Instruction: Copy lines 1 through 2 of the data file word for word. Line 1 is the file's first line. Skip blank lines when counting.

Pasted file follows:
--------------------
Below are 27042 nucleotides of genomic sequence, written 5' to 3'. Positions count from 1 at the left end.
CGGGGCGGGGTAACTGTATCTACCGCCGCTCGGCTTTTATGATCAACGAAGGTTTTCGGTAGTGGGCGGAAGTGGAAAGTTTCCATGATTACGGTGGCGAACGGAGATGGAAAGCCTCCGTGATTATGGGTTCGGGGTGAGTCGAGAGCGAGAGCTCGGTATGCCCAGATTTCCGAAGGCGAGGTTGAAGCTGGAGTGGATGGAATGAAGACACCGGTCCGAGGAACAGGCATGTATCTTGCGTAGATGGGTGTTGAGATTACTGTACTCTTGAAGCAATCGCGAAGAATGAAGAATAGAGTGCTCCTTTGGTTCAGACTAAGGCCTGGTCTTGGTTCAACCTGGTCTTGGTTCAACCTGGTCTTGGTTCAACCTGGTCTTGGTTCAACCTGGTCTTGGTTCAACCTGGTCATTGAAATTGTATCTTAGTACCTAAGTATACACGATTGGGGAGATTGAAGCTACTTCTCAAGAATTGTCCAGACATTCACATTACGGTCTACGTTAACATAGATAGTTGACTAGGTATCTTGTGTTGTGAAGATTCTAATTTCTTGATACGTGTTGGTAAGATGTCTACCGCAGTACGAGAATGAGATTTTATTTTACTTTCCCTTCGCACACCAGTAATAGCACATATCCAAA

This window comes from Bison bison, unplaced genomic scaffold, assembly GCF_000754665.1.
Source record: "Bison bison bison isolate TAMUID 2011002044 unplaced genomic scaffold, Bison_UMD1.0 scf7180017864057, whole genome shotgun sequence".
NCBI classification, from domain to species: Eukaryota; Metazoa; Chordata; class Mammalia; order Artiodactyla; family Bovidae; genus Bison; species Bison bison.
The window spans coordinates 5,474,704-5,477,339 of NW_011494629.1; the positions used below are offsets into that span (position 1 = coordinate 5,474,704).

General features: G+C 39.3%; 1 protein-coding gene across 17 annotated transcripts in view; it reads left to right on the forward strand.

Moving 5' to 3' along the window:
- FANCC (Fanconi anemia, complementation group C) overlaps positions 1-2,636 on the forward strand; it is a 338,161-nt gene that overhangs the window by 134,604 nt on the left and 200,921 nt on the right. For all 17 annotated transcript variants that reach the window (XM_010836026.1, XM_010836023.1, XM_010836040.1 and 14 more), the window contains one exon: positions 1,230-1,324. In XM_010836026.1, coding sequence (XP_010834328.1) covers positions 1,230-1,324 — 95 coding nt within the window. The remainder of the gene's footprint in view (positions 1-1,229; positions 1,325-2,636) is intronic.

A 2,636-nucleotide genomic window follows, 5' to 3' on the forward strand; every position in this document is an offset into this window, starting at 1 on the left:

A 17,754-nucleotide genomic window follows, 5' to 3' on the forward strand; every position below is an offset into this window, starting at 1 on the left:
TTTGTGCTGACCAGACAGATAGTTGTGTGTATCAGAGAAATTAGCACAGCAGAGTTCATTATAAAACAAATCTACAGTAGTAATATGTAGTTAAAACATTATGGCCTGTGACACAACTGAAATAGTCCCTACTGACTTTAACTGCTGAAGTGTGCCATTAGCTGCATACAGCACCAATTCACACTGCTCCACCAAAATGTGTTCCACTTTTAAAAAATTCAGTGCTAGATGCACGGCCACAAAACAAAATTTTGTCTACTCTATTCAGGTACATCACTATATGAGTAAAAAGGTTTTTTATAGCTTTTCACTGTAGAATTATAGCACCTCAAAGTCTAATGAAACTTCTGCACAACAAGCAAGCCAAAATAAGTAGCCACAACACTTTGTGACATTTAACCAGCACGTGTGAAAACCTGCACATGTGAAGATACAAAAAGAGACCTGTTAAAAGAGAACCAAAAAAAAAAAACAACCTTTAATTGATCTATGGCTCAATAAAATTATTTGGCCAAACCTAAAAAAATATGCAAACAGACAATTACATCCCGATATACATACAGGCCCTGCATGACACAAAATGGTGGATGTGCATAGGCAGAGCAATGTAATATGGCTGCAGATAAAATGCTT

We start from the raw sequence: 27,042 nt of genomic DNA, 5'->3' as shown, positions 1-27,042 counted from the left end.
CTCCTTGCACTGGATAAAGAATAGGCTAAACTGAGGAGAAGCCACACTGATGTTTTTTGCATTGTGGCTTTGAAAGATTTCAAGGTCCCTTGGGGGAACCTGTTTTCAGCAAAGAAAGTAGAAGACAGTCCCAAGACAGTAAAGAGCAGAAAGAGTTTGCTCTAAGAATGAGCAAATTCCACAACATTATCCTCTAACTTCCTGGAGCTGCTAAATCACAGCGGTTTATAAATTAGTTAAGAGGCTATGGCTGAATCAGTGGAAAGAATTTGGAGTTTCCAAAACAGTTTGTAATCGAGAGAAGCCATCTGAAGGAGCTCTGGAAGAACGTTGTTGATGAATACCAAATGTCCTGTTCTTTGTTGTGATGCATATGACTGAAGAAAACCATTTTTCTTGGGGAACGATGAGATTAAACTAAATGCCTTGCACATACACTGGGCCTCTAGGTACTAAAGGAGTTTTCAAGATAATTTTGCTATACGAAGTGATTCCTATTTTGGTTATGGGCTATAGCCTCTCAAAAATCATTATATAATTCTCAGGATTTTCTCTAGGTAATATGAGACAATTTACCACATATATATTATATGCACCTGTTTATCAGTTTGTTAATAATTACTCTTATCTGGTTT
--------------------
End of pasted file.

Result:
Below are 27042 nucleotides of genomic sequence, written 5' to 3'. Positions count from 1 at the left end.
CGGGGCGGGGTAACTGTATCTACCGCCGCTCGGCTTTTATGATCAACGAAGGTTTTCGGTAGTGGGCGGAAGTGGAAAGTTTCCATGATTACGGTGGCGAACGGAGATGGAAAGCCTCCGTGATTATGGGTTCGGGGTGAGTCGAGAGCGAGAGCTCGGTATGCCCAGATTTCCGAAGGCGAGGTTGAAGCTGGAGTGGATGGAATGAAGACACCGGTCCGAGGAACAGGCATGTATCTTGCGTAGATGGGTGTTGAGATTACTGTACTCTTGAAGCAATCGCGAAGAATGAAGAATAGAGTGCTCCTTTGGTTCAGACTAAGGCCTGGTCTTGGTTCAACCTGGTCTTGGTTCAACCTGGTCTTGGTTCAACCTGGTCTTGGTTCAACCTGGTCTTGGTTCAACCTGGTCATTGAAATTGTATCTTAGTACCTAAGTATACACGATTGGGGAGATTGAAGCTACTTCTCAAGAATTGTCCAGACATTCACATTACGGTCTACGTTAACATAGATAGTTGACTAGGTATCTTGTGTTGTGAAGATTCTAATTTCTTGATACGTGTTGGTAAGATGTCTACCGCAGTACGAGAATGAGATTTTATTTTACTTTCCCTTCGCACACCAGTAATAGCACATATCCAAA